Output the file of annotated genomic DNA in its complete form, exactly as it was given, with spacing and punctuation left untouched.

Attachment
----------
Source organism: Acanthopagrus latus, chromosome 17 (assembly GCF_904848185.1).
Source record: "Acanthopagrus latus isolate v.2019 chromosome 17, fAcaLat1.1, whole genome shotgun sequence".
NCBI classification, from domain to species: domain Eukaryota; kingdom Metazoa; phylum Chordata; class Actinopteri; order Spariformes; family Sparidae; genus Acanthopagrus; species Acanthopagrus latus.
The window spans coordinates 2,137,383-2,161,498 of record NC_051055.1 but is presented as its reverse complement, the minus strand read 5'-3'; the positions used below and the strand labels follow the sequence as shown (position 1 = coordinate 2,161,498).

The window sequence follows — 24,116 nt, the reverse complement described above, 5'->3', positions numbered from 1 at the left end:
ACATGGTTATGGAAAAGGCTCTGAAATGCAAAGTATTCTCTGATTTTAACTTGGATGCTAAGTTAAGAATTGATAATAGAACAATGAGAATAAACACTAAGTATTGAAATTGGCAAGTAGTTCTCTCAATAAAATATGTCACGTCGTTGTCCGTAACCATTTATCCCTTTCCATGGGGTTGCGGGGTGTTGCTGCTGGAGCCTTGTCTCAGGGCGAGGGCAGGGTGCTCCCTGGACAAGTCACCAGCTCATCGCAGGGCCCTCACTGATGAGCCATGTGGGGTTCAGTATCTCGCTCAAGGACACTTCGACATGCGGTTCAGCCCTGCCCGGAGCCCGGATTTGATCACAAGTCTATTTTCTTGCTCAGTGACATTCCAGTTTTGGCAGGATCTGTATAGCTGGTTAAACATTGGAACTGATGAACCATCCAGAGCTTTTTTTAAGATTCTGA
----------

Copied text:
Source organism: Acanthopagrus latus, chromosome 17 (assembly GCF_904848185.1).
Source record: "Acanthopagrus latus isolate v.2019 chromosome 17, fAcaLat1.1, whole genome shotgun sequence".
NCBI classification, from domain to species: domain Eukaryota; kingdom Metazoa; phylum Chordata; class Actinopteri; order Spariformes; family Sparidae; genus Acanthopagrus; species Acanthopagrus latus.
The window spans coordinates 2,137,383-2,161,498 of record NC_051055.1 but is presented as its reverse complement, the minus strand read 5'-3'; the positions used below and the strand labels follow the sequence as shown (position 1 = coordinate 2,161,498).

The window sequence follows — 24,116 nt, the reverse complement described above, 5'->3', positions numbered from 1 at the left end:
ACATGGTTATGGAAAAGGCTCTGAAATGCAAAGTATTCTCTGATTTTAACTTGGATGCTAAGTTAAGAATTGATAATAGAACAATGAGAATAAACACTAAGTATTGAAATTGGCAAGTAGTTCTCTCAATAAAATATGTCACGTCGTTGTCCGTAACCATTTATCCCTTTCCATGGGGTTGCGGGGTGTTGCTGCTGGAGCCTTGTCTCAGGGCGAGGGCAGGGTGCTCCCTGGACAAGTCACCAGCTCATCGCAGGGCCCTCACTGATGAGCCATGTGGGGTTCAGTATCTCGCTCAAGGACACTTCGACATGCGGTTCAGCCCTGCCCGGAGCCCGGATTTGATCACAAGTCTATTTTCTTGCTCAGTGACATTCCAGTTTTGGCAGGATCTGTATAGCTGGTTAAACATTGGAACTGATGAACCATCCAGAGCTTTTTTTAAGATTCTGA